Ikamva Labantu launches new health care unit

This is the new health facility launched by Ikamva Labantu, a non-governmental organisation on Thursday March 9.

The Khayelitsha Health Forum (KHF) has hailed the launch of a new private clinic, saying it would play a vital role in improving people’s health and alleviate pressure on existing health facilities.

On Thursday March 9, Ikamva Labantu NGO unveiled the unit in H section, Khayelitsha.

It will offer basic health care services such as blood testing for various illnesses, treatment of children and other vital services rendered at government facilities.

Operating from a renovated shipping container, the clinic consists of a pharmacy, a waiting and a consultation room.

The clinic was launched in response to challenges experienced by patients at local clinics. It has a full time nurse and a visiting doctor, with consultation fees ranging from R20 to R200.

Ikamva Labantu director, Ananda Nel, said one of the biggest challenges in the community was accessing health care services and that government needed some external assistance to adequately provide quality medical services.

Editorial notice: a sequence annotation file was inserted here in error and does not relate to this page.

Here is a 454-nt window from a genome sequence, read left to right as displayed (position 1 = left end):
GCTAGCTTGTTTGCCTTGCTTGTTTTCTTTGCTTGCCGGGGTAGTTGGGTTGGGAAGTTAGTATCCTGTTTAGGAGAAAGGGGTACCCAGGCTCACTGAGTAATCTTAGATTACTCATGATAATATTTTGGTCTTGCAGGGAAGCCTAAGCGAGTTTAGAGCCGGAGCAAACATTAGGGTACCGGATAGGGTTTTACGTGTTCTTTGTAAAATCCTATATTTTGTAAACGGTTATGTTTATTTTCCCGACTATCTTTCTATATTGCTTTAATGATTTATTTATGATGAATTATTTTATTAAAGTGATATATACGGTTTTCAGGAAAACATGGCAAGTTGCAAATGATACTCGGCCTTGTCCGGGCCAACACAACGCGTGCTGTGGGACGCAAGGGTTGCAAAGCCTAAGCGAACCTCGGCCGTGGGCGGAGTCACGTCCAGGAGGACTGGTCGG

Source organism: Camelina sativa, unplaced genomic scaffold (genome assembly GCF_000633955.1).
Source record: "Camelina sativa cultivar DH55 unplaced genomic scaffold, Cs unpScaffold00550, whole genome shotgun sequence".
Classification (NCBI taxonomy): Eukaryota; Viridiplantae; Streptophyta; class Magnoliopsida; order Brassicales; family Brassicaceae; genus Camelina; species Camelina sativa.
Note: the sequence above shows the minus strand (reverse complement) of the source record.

The organisation spent about R400 000 on building the facility, which she urged the community to make use of as it had been built to help them.

“We are always aiming to make a meaningful contribution to the society and we hope that this will be vital in the community.

“We have made the prices affordable so that people who are not earning that much can be able to access better health services.

“We know that people are unable to go to private doctors because of expensive fees,” she said.

Ms Nel said monies raised from the facility would be used towards its maintenance and appealed to the community to safeguard the property.

KHF chairperson Mzanywa Ndibongo said they fully supported the initiative.

He said it was disappointing for Khayelitsha not to have a private hospital.

He urged local doctors to unite and build a hospital in the area. Mr Ndibongo said a lot of Khayelitsha people had medical aid, but were forced to travel long distances to acquire the services of private hospitals.

Co-founder of Ikamva, Helen Lieberman, said she was delighted that they had finally launched the clinic, adding that she strongly believed that NGOs had a significant role to play in communities.